Do you want to make some Cricut Projects? Not sure where to start? Wanting to use materials other than vinyl? Is it worth the investment? Or are you wondering what materials the Cricut can cut? Look no further! We have got you covered!
When I first got my Cricut machine – I was SO overwhelmed!
Part of me wanted to jump in and make everything I possibly could…while the other part of me just wanted to push it in the corner and not worry about figuring it out.
Fortunately, I resisted that second urge, and I’ve been having a lot of fun experimenting with it and discovering all the cool things I can do.
Thank you to Cricut for working with us on this post!
I was SO excited to see how many of you have enjoyed my Cricut 101 for Beginners post – it’s made me happy to hear some of you say that it really helped you feel less discouraged. It even inspired me to make a Cricut Support Group with my friend, Sydney, from Tastefully Frugal (come and join!).
I promise that someday soon I will be sharing some really fun tutorials for different Cricut projects, but today, I wanted to focus on two commonly asked questions:
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What DIY Projects Can I Make with My Cricut?
What materials can I cut?
I also see a lot of people wondering “Will I use the machine enough to justify the price?”
And hopefully, this post will help you to answer all three of those questions. I have divided this post into different sections based on the material that is being used. This is not an all-encompassing list – there are literally limitless options when it comes to cutting with the Cricut!
I was really excited to create this post because it really helped me see that I’m just barely brushing the surface with my machine. I can hardly wait to use some of the lesser-known materials to create some fun projects for all of you.
Also, I feel that though this machine is expensive, the fact that it can do so much absolutely justifies the cost. You can make cards, gifts, and even make baby moccasins! I am kicking myself for not addressing my Christmas cards with it!
I really feel like when you can make something at home, you can save money (most of the time).
Without further adieu, here are over 50+ creative and unique projects you can make with your Cricut machine (as well as TONS of materials you can use with it!).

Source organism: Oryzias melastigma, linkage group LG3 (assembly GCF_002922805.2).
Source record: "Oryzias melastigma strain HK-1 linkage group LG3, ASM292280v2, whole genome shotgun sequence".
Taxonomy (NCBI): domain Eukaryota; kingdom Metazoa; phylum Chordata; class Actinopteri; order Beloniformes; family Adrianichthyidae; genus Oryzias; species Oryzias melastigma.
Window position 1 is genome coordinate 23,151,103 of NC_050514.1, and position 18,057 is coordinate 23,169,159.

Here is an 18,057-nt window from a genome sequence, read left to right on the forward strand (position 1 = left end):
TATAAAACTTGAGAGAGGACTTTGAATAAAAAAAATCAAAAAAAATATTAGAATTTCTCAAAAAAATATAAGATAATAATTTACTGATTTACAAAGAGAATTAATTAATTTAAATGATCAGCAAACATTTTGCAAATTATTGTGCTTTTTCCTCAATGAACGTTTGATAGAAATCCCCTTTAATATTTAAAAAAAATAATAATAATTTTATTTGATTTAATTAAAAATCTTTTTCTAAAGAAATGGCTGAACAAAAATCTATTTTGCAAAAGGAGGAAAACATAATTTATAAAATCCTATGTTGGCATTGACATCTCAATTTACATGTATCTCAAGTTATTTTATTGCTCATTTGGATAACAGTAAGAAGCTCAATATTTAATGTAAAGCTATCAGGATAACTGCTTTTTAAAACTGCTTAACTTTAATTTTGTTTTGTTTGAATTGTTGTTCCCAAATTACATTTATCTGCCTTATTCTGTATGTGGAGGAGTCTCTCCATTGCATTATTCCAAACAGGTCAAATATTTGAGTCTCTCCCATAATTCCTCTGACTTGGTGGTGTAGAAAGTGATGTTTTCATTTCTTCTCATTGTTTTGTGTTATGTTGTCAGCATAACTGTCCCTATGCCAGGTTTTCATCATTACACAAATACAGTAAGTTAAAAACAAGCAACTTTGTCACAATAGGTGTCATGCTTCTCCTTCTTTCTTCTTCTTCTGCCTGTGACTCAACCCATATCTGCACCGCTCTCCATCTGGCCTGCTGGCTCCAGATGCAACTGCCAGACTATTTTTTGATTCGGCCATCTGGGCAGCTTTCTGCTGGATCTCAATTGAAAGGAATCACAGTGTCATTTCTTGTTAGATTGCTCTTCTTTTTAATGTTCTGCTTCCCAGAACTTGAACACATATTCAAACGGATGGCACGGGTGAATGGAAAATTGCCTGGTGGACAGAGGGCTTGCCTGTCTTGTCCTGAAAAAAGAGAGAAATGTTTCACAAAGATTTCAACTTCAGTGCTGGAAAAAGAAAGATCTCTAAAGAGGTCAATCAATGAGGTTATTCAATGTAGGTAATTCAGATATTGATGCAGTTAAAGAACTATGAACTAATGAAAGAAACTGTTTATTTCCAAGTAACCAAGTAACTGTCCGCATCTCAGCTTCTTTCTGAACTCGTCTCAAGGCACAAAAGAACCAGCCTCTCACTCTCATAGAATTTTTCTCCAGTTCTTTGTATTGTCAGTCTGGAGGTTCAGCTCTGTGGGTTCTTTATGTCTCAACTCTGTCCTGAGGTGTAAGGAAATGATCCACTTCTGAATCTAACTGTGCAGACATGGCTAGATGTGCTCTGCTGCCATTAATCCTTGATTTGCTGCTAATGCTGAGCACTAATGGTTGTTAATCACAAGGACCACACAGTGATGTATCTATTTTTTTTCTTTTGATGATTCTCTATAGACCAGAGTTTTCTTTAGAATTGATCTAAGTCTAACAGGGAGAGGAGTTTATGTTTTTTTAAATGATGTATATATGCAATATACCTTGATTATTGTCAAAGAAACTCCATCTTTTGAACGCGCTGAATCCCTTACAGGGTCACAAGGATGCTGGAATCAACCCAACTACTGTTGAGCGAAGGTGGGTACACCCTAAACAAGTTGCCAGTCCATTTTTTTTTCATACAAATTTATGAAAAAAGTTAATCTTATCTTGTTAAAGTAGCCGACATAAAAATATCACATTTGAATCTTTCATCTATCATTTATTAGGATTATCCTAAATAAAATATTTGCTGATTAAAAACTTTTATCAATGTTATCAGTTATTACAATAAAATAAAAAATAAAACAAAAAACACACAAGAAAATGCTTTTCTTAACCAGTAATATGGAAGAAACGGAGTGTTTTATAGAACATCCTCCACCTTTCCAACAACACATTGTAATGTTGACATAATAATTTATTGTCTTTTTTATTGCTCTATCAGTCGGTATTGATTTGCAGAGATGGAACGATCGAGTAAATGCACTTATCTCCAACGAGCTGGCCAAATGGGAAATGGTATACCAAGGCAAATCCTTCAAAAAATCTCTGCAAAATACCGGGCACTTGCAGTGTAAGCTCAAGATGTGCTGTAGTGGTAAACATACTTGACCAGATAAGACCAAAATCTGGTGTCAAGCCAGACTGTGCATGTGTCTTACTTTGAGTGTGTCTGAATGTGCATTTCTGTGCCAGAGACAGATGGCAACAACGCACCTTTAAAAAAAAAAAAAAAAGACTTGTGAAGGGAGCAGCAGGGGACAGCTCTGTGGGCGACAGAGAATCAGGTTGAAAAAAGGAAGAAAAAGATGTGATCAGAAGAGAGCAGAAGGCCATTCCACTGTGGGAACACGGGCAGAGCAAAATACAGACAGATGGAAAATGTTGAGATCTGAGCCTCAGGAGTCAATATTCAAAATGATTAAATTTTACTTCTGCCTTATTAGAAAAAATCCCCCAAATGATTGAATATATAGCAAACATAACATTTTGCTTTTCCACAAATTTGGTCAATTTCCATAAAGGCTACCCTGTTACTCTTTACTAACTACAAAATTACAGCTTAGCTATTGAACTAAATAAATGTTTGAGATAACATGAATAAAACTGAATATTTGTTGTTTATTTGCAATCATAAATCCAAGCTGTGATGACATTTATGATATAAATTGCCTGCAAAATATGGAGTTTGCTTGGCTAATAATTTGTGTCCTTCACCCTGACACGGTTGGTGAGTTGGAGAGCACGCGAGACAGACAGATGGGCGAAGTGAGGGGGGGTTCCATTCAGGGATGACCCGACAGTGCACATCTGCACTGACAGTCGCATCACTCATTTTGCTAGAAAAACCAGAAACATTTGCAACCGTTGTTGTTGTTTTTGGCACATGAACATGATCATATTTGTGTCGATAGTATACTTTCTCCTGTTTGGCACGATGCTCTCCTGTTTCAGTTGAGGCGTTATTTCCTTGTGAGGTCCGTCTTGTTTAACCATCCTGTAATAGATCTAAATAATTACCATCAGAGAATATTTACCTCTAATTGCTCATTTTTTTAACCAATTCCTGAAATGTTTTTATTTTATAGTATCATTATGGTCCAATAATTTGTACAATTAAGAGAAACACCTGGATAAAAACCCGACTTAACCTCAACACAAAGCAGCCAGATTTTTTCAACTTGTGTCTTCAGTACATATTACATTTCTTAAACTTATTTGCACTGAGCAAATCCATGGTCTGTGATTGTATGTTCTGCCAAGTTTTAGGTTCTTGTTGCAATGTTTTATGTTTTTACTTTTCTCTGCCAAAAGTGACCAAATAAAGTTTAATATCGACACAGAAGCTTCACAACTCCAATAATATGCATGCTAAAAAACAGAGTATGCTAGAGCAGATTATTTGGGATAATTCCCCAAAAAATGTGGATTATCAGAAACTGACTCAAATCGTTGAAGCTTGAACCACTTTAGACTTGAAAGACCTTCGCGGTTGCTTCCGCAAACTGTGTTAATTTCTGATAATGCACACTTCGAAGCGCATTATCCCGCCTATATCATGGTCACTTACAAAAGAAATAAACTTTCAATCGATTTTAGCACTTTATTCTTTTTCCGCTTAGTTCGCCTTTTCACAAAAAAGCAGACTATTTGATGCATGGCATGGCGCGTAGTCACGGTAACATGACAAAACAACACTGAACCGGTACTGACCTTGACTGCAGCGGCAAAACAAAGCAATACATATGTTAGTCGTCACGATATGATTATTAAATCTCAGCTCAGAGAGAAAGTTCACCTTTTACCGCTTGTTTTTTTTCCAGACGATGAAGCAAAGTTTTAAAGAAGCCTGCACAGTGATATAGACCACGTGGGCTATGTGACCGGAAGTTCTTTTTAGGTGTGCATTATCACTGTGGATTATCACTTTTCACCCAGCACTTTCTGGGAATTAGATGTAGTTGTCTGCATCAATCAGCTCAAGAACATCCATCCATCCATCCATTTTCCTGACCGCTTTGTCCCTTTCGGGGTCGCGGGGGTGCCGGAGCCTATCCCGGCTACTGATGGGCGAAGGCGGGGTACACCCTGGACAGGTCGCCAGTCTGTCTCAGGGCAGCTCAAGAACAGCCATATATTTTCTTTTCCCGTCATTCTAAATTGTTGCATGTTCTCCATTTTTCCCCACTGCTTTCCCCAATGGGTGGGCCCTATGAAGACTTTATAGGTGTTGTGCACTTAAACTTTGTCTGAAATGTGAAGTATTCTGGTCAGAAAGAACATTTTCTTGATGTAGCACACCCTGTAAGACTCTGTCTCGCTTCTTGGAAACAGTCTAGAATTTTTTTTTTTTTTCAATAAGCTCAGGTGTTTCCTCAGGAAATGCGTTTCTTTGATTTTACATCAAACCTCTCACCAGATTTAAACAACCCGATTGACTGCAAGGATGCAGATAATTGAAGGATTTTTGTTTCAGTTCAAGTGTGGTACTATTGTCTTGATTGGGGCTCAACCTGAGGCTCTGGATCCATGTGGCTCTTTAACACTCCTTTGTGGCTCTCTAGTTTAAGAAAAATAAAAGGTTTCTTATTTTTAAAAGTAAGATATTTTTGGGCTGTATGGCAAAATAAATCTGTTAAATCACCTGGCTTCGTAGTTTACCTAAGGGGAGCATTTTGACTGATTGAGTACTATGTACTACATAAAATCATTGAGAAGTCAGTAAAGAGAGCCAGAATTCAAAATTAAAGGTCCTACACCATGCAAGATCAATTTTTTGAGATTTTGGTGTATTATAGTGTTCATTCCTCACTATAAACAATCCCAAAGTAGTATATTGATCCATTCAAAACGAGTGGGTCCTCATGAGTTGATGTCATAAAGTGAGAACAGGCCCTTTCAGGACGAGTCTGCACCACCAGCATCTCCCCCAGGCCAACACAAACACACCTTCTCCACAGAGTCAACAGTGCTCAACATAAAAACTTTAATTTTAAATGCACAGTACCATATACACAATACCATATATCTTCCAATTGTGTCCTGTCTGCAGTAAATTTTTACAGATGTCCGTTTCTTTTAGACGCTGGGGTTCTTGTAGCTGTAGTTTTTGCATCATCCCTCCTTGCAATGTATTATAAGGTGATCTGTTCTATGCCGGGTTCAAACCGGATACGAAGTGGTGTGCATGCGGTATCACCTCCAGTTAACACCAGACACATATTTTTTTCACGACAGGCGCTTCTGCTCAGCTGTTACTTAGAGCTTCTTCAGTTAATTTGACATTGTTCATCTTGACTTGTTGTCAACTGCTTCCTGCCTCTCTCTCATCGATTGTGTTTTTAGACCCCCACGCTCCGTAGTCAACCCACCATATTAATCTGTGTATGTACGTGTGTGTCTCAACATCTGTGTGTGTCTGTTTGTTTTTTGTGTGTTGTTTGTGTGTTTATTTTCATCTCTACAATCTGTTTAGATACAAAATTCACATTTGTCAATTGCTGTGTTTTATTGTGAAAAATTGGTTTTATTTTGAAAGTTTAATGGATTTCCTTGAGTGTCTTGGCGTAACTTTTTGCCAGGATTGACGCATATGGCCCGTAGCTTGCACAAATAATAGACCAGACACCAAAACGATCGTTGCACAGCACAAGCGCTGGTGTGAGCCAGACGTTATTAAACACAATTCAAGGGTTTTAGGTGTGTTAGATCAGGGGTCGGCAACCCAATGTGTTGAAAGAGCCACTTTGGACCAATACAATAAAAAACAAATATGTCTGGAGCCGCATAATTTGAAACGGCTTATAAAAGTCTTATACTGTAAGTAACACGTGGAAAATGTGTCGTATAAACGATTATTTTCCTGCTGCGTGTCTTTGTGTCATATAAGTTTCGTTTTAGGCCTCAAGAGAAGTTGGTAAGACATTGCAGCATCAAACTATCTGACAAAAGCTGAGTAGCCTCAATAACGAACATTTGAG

Don’t forget to use the code CCWinter2020 when you shop on Cricut.com – you will get an additional 10% off and free shipping on orders of $50 or more (excluding machines and digital content)
As a side note, if you see a ** by a project, it’s because it is a project that is included in Cricut Design Space.
I also recommend purchasing Cricut Access – you can access to all of Cricut’s images, fonts, and project ideas. It’s $9.99 a month, and I think it’s perfect for anyone who is serious about their Cricut-ing, PLUS you get 10% off Cricut purchases.
Oh, and many of these materials can be purchased directly from Cricut’s website, so you know they’ll be compatible!
**If you print a lot of your projects and have an HP printer, make sure you check out HP Instant Ink – it is AMAZING and will save you tons. You can get your first month free here!
Cricut Paper Crafts
Standard (Cricut has some lovely Pearl Paper)
Cardstock – Cricut has a huge variety of cardstock that is specifically designed for use with the machine. However, you can use any kind 🙂
You May Also Enjoy: 40+ of the BEST Cricut Home Décor Projects
Cricut Vinyl Crafts
Cricut Iron-On Crafts
Cricut Crafts Using Craft Materials
Washi Tape Sheets
Upcycled Cricut Crafts –
Aluminum Cans – while I had trouble finding anyone that has done an aluminum can project with the Cricut, I did find several ideas on Pinterest that I felt could easily be done with the Cricut. One example are this adorable aluminum can snowflakes.
Cricut Fabric Crafts
Printable Fabric (super cool)
Cricut Plastic –
Cricut Thick Materials Crafts –
Balsa Wood (I can’t find a ton of Cricut-specific tutorials using this, but here are tons of great balsa wood craft ideas that could be replicated with the Cricut and here is a tutorial on how to cut balsa wood with a Cricut machine!).
This is a sponsored conversation written by me on behalf of Cricut. The opinions and text are all mine.